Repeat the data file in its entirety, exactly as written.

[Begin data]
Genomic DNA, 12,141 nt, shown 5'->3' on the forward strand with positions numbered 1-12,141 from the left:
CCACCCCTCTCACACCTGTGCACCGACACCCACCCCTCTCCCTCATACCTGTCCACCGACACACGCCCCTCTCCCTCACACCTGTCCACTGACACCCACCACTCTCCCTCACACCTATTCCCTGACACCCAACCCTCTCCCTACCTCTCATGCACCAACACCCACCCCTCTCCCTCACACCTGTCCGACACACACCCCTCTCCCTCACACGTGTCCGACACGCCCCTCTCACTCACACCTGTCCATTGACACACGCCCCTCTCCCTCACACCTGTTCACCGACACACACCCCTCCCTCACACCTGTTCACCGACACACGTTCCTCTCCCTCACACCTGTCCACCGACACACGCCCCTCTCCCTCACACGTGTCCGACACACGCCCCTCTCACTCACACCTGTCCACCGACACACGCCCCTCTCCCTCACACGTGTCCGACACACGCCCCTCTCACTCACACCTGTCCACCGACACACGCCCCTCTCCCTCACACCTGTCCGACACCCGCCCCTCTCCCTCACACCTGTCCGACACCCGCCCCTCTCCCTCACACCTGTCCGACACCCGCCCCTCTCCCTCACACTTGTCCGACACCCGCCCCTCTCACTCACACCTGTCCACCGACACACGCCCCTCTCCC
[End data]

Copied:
Genomic DNA, 12,141 nt, shown 5'->3' on the forward strand with positions numbered 1-12,141 from the left:
CCACCCCTCTCACACCTGTGCACCGACACCCACCCCTCTCCCTCATACCTGTCCACCGACACACGCCCCTCTCCCTCACACCTGTCCACTGACACCCACCACTCTCCCTCACACCTATTCCCTGACACCCAACCCTCTCCCTACCTCTCATGCACCAACACCCACCCCTCTCCCTCACACCTGTCCGACACACACCCCTCTCCCTCACACGTGTCCGACACGCCCCTCTCACTCACACCTGTCCATTGACACACGCCCCTCTCCCTCACACCTGTTCACCGACACACACCCCTCCCTCACACCTGTTCACCGACACACGTTCCTCTCCCTCACACCTGTCCACCGACACACGCCCCTCTCCCTCACACGTGTCCGACACACGCCCCTCTCACTCACACCTGTCCACCGACACACGCCCCTCTCCCTCACACGTGTCCGACACACGCCCCTCTCACTCACACCTGTCCACCGACACACGCCCCTCTCCCTCACACCTGTCCGACACCCGCCCCTCTCCCTCACACCTGTCCGACACCCGCCCCTCTCCCTCACACCTGTCCGACACCCGCCCCTCTCCCTCACACTTGTCCGACACCCGCCCCTCTCACTCACACCTGTCCACCGACACACGCCCCTCTCCC